Company director Matthew Schembri, 38, from Birkirkara; developer Kurt Buhagiar, 39, from Naxxar; architect Adriana Zammit, 35, from Zabbar; construction company directors Milomir Jovicevic, 39, and his wife Dijana, 39, were charged with a number of offences, which include involuntary homicide and forgery. All five accused pleaded not guilty and were granted bail under strict conditions.

The charges came after a magisterial inquiry into the fatal collapse identified a number of serious workplace health and safety failings.

Crime ring: Rival prostitution ring behind fatal stabbing

The compilation of evidence against Ilie Constantin, Ionut Iulian Tanase, and Dan-Andrei Tanase, the three Romanian men accused of murdering Josef Rivas in December 2022, continued in 2023. Rivas died after being stabbed in Paceville. The court heard that Rivas had been part of a Romanian organised crime ring, with at least one previous murder conviction and links to a 2003 plot to kidnap Victoria Beckham.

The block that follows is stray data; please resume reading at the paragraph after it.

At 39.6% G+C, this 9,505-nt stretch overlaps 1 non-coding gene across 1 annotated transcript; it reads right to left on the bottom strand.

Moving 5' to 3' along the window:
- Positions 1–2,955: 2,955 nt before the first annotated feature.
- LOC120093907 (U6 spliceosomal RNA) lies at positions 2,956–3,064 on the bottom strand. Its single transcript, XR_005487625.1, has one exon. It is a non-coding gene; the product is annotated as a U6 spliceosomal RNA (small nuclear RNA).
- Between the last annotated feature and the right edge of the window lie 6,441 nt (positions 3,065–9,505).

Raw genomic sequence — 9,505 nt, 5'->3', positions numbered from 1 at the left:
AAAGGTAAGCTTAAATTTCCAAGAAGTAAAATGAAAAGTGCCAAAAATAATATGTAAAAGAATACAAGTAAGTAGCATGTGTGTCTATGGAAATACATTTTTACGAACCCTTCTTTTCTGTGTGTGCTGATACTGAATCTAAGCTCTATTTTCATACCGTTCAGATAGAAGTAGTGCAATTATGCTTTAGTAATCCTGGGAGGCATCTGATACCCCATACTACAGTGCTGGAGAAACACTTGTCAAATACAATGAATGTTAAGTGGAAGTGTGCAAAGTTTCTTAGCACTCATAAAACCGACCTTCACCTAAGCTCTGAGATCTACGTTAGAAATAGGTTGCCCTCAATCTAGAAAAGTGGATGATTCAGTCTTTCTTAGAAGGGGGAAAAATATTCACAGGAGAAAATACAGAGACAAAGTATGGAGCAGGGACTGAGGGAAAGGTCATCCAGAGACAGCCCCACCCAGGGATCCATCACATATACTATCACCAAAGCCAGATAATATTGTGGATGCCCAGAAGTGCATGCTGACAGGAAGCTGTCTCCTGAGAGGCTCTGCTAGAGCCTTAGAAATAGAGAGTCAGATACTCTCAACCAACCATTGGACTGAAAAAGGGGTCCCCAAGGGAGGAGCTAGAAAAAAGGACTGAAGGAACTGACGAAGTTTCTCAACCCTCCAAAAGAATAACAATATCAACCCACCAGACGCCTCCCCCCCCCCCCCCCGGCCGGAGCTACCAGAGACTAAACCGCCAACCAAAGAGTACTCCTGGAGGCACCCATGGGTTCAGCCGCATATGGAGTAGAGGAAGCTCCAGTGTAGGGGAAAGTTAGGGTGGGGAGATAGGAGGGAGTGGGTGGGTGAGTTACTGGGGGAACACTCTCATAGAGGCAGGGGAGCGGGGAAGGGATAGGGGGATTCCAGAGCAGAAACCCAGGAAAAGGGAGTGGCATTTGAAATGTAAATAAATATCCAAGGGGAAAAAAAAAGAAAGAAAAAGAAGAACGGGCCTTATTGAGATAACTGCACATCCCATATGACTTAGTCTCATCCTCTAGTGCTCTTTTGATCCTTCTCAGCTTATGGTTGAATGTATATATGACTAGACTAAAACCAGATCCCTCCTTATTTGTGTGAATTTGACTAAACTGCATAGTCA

In October 2023, a joint investigation carried out by journalists from MaltaToday, RISE Romania, the OCCRP, and researchers from the Daphne Caruana Galizia Foundation established that the fight in which Rivas was killed traced its roots back to a Romanian family’s feud about profits from a prostitution racket they were operating in Malta.

Double murder: Grisly murders at Marsa stables

In October, Iddirisu Faisal, 34, from Ghana, was charged with the murders of 73-year-old Joseph Bartolo and 56-year-old Carmen Abela, as well as the attempted murder of another woman from Nigeria. Faisal, a plasterer, was also accused of grievously injuring the woman and slightly injuring another Nigerian man, as well as charges relating to resisting arrest, damaging private property, disobeying lawful police orders and slightly injuring a police officer.